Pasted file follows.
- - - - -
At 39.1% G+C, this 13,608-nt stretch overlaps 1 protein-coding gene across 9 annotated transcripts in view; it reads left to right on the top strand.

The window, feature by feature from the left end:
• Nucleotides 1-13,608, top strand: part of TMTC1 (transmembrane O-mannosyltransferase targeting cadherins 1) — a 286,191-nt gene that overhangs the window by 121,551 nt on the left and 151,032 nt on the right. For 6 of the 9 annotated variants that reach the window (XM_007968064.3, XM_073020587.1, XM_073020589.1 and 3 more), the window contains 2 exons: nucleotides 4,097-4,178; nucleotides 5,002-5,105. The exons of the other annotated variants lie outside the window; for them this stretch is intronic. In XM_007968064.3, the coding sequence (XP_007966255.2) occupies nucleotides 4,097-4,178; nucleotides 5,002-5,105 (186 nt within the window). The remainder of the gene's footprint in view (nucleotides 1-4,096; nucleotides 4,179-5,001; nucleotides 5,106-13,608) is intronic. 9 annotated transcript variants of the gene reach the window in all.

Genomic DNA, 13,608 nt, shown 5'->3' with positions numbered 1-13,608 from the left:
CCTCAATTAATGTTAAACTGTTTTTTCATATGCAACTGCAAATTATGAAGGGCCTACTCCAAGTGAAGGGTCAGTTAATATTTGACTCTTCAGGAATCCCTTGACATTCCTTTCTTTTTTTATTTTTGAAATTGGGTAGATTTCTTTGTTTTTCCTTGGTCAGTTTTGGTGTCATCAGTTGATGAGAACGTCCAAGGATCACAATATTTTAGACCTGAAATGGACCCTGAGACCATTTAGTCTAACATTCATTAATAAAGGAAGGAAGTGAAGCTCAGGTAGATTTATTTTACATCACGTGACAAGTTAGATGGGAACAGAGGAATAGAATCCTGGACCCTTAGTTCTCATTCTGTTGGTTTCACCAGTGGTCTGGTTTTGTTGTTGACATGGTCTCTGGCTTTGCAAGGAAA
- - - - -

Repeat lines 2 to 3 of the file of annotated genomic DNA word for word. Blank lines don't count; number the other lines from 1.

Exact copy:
The window, feature by feature from the left end:
• Nucleotides 1-13,608, top strand: part of TMTC1 (transmembrane O-mannosyltransferase targeting cadherins 1) — a 286,191-nt gene that overhangs the window by 121,551 nt on the left and 151,032 nt on the right. For 6 of the 9 annotated variants that reach the window (XM_007968064.3, XM_073020587.1, XM_073020589.1 and 3 more), the window contains 2 exons: nucleotides 4,097-4,178; nucleotides 5,002-5,105. The exons of the other annotated variants lie outside the window; for them this stretch is intronic. In XM_007968064.3, the coding sequence (XP_007966255.2) occupies nucleotides 4,097-4,178; nucleotides 5,002-5,105 (186 nt within the window). The remainder of the gene's footprint in view (nucleotides 1-4,096; nucleotides 4,179-5,001; nucleotides 5,106-13,608) is intronic. 9 annotated transcript variants of the gene reach the window in all.